Most people living in Northwest Arkansas today are relative newcomers compared to my friend and fellow church member, Vida Marler who was born on a farm with a big orchard near Lowell 100 years ago.
Later her family moved to a farm ¾ mile west of Center Corner School that joined paternal Grandpa’s place where her dad raised corn, beans, & other vegetables. One year her family raised 18 acres of strawberries on land they leased.
“There were ten of us – all girls until the sixth one. Then came a boy. After that there was one girl, and two more boys. I was number three so I helped raise the rest of the younger ones.” All of her brothers, in good health, live independently and attended her 100th birthday party.
Living a delightfully carefree childhood, her response when asked, “What was a typical summer day like?”
“We just played, had a big time. There was a hill from the house, then a drop & another hill up to the barn. Then there was a hill down this way to the well and up to the house on the same hill. We ran up and down the hills, played with a big wagon wheel that was missing the metal strap. We had a smaller wheel that we would try to guide with a stick or a pole. Sometimes it would fall over or it would get away from us. We’d run them things and try to see who could get it to stand up the longest. Birthdays were ‘not a big to do,’ but Momma always made a birthday cake to celebrate even if it wasn’t on the weekend.”
Vida attended the one room Center Corner School 8 years where 1 teacher taught all 8 grades on what is now AR 264. Most of those years they had 2-seat desks and in the early years girls sat together on one side of the room, boys on the other. The first day of school you got there early to pick your partner. At recess they played basketball and other group games.
“On Sundays we went to Zion church and for lunch enjoyed fried chicken, gravy, mashed potatoes & other vegetables. Usually we had friends who would come home with us, eat, spend the day playing, and then go home with their own families after church.”
Revival meetings usually lasted two weeks unless lots of people were being saved and they extended it for a third. Vida was sixteen years old when she was saved during an extended revival in 1932. She and two of her sisters were some of the 34 baptized in Osage Creek at Cave Springs by the younger evangelist as their pastor was “an old man.”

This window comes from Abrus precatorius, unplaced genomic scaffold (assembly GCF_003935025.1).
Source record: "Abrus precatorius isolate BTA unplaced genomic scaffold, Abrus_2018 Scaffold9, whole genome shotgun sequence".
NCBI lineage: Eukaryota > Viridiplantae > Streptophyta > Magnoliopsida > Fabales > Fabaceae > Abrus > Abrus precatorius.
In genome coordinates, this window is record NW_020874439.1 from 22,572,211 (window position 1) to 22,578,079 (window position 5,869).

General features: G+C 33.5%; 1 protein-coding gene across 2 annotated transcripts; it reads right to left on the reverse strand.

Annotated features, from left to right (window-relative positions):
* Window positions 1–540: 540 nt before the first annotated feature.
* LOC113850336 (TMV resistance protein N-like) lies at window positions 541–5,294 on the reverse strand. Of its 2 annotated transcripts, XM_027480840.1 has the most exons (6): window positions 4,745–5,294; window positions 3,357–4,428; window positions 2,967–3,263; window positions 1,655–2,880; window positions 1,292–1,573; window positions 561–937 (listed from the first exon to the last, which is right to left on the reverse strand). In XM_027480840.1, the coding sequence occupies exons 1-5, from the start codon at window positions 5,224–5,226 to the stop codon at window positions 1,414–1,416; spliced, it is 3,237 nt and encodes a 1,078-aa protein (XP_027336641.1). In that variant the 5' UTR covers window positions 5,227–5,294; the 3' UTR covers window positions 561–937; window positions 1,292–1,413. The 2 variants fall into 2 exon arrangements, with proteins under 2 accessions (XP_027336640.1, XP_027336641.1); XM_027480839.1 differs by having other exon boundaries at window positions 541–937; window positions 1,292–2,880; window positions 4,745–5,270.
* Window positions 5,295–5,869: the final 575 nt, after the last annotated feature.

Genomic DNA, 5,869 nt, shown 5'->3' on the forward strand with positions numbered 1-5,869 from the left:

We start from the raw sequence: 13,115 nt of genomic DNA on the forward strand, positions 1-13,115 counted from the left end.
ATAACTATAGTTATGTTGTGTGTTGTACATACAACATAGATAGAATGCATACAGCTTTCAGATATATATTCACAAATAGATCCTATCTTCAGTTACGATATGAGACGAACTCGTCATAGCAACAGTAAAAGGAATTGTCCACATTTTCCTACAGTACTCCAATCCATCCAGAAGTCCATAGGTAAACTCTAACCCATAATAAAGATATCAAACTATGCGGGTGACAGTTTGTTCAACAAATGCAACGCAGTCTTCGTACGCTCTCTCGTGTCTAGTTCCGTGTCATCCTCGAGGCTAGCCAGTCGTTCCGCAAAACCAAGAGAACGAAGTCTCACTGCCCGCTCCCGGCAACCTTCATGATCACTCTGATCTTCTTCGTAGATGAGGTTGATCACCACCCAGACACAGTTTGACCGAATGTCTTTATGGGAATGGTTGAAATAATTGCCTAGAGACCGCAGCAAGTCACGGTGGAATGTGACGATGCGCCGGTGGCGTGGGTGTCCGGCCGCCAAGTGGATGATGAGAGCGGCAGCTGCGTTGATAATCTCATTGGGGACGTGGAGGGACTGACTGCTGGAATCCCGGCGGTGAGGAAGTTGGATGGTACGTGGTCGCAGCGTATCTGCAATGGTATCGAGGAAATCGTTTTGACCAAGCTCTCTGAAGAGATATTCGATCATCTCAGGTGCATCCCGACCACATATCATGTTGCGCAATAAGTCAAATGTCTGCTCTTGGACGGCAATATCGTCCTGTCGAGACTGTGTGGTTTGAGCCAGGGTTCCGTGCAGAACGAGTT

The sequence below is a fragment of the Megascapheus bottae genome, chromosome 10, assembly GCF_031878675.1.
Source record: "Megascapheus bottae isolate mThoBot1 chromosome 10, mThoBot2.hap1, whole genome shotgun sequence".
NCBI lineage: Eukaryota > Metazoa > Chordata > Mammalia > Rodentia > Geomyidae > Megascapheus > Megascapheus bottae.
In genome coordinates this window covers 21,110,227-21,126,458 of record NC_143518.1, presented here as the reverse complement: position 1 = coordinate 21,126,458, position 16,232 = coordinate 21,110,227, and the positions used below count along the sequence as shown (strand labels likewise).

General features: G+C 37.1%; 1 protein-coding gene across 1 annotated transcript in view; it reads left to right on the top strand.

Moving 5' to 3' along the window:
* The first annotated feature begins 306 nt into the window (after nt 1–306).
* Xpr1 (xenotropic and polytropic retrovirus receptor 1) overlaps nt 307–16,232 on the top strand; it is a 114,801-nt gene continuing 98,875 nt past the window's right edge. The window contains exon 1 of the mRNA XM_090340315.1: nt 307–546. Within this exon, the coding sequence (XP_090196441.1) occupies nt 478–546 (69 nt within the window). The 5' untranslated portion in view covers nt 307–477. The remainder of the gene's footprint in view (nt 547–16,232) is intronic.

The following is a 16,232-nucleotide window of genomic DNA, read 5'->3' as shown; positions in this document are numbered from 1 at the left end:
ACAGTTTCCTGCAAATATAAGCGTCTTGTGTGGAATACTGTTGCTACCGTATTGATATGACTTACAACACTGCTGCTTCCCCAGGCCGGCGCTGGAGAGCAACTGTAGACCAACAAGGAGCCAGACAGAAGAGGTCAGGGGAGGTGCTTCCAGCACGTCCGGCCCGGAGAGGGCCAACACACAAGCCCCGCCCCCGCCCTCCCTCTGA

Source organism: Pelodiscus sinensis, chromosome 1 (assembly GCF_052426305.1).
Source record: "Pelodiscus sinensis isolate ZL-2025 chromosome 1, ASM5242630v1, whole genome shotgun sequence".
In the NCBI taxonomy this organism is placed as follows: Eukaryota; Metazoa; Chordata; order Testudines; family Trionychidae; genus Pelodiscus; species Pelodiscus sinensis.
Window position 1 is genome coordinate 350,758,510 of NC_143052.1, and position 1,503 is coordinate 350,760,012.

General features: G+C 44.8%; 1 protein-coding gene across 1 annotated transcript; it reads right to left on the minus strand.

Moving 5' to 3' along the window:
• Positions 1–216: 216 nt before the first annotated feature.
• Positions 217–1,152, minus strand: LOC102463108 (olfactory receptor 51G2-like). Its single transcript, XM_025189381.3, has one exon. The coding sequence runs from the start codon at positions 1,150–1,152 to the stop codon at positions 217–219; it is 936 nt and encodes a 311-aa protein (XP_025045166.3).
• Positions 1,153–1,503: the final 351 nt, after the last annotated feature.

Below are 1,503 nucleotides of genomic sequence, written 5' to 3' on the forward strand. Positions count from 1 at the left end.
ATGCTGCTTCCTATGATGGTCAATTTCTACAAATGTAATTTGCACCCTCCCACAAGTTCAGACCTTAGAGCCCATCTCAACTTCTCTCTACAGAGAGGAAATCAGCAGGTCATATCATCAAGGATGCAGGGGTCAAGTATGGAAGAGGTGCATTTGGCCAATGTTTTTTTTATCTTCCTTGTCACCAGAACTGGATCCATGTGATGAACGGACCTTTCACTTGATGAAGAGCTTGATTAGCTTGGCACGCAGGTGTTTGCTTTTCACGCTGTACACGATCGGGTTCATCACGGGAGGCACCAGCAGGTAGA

Vida met her husband, “H” (Hershel) Marler who attended Goad Springs School at a party. Most of their “dates” were at parties which families in the community took turns hosting. Activities were eating & playing inside games in cold weather or games outside if it was nice. They walked everywhere they went.
Fifteen months after they met “H” & Vida were married and lived on a farm just west of what is now the Pleasant Grove Walmart. They became members of a growing Pleasant Grove Baptist Church with a lot of other young families.
When Daisy Manufacturing moved to Rogers in 1958, Vida began a twenty-four year career with them. “H” & Vida joined Daisy bowling leagues and bowled weekly. Although her average was 140 she bowled her best league game when she was 86 with a high score of 283. Vida and her Daisy bowling team participated in the National Bowling League Tournaments in various cities around the nation. Daisy Manufacturing never forgot her and honored her on her 100th birthday with a special presentation in which she received a customized engraved air rifle.
“H” & Vida lacked 3 months of being married 50 years when he passed away. Shortly her son, Jerry and his wife, Mary Lou moved onto their property. Having them nearby and staying busy with church activities helped her adjust to being a widow. She still lives in the house she and “H” built forty years ago. All of her homes have been within about a five mile radius.
She drove herself to Temple Baptist Church for Sunday School and worship nearly every Sunday morning until she 97 years old. Since then, Jerry and Mary Lou have been faithful to chauffer her each week. A long time friend, Pat Kennon takes her to prayer meeting at First Baptist on Wednesday afternoons, sometimes to a “song fest,” gospel singing, or other times to hear Johnny Harp preach at Lakeside. “Pat likes to go and I go as much as I want to go.” Vida is also an active member of Liberty Bell Extension Homemakers Club which meets monthly.
An accomplished cook, a few days before her 100th birthday Vida brought a homemade chocolate pie & another dish to the monthly Senior Luncheon at Temple which our guest speaker and his wife raved about. When her grandson and two great grandsons were visiting from Maine a few weeks before her birthday, she made her famous homemade chocolate sheet cake five times in two weeks.
Vida always dresses fashionably and she and Mary Lou “shopped and shopped and shopped for her outfit” for her 100th birthday party. “Then I needed shoes and shopped some more.” She looked beautiful. She often does her own grocery shopping although Jerry drives her now and sometimes she just sends him with her list.
Not only does Vida still enjoy shopping, she is generous, thoughtful, loving and kind. When Mary Lou was always on the road caring for her mother Vida offered to give up her 2 car garage to make an efficiency apartment for this dear widow. This worked great for both of them as they were a mutual blessing to one another for several years.
When asked, “Other than God blessing you, what did you do to live such a long, healthy life?”
She simply answered, “I don’t think I did anything. I’m just as surprised as anyone!”
Vida is a vibrant, active, very young 100 years old woman who is graceful and filled with grace. As one friend spoke about Vida, “I have never heard her say anything bad about anyone.” Every newcomer to Northwest Arkansas can learn some great lessons from Ms. Vida Marler as she is a excellent example of Living Life Well.